Parents: CUSD’s erosion solution makes kids sick

Worried that the school district’s latest move to repair damage done by cutting trees around Cohasset Elementary is putting their children’s health at risk, several parents are keeping their kids home.

After the district had about 300 bales of wheat straw spread across the school grounds, “kids immediately came home sick,” said Dana Hanson, who lives across the street from the school. “Several children had respiratory and severe allergic reactions.”

Kim Olsen said she won’t let her sixth-grader daughter go back to the campus “until we hear from the board what they intend to do about the straw. … I don’t think it’s safe there, as far as her health goes.”

Amy Allen, whose son attends second grade at Cohasset Elementary, said parents ended up keeping as many as 17 of the school’s 55 or so students out Sept. 4 as “a small boycott,” or because the straw made them sick.

Parents planned to present the Chico Unified School District with their concerns at the Sept. 5 Board of Trustees meeting, after the News & Review’s deadline.

Mary Leary, director of maintenance and operations for the CUSD, said the district spread straw based on erosion control information from CalTrans and the Environmental Protection Agency. She said the moistened straw—$1,200 worth—creates “a layer wherein we can control the dust.” It’s a temporary measure, she said, and when the weather cools down the straw will be allowed to degrade and rye grass will be planted there.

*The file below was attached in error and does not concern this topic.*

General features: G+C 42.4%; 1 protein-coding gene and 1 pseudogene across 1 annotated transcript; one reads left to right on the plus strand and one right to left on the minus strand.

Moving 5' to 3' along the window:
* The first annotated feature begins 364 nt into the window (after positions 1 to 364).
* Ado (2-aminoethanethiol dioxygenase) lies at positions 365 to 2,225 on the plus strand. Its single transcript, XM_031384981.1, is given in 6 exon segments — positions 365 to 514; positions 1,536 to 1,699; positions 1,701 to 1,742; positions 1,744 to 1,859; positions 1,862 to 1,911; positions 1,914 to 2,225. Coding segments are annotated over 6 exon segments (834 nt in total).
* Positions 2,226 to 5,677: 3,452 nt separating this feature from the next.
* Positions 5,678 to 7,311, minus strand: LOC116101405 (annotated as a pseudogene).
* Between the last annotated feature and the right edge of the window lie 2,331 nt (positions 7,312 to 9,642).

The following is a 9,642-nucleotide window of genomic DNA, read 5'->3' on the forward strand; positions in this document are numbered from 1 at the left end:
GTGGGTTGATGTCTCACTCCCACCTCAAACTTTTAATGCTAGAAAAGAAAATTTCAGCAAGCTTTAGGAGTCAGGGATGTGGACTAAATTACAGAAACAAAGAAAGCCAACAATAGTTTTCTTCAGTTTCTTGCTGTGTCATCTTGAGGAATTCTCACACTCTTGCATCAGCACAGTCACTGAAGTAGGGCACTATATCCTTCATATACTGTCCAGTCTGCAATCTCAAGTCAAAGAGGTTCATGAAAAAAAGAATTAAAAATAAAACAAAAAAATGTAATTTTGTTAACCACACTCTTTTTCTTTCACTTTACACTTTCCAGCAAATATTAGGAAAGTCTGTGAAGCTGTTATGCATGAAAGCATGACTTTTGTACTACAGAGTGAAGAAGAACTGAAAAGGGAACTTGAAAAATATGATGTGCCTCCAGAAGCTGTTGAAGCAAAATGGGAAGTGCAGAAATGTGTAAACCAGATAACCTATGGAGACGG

A horticulturalist and landscaping consultant, Hanson said she and other experts advised the district against using straw to control dust and erosion. But the wood chips community members hoped would stay were trucked away, and the straw showed up unannounced a few days ago.

Superintendent Scott Brown said he thought the residents’ priority was to get the dust and erosion under control. “I guess I assumed that it’s the district’s property and how to do it in the most cost-effective way would be up to us.”

Allen said the most frustrating thing is the continued lack of communication by the district. “Perhaps we need to shock them into recognizing [us] a little bit,” she said.

The erosion issues are among the aftereffects, both environmental and political, caused after a logger informally hired by the district removed more than 250 trees from the property. Community members got the cut stopped.

Leary said that if the logging operation had been allowed to proceed to its completion, erosion control would have been part of the project.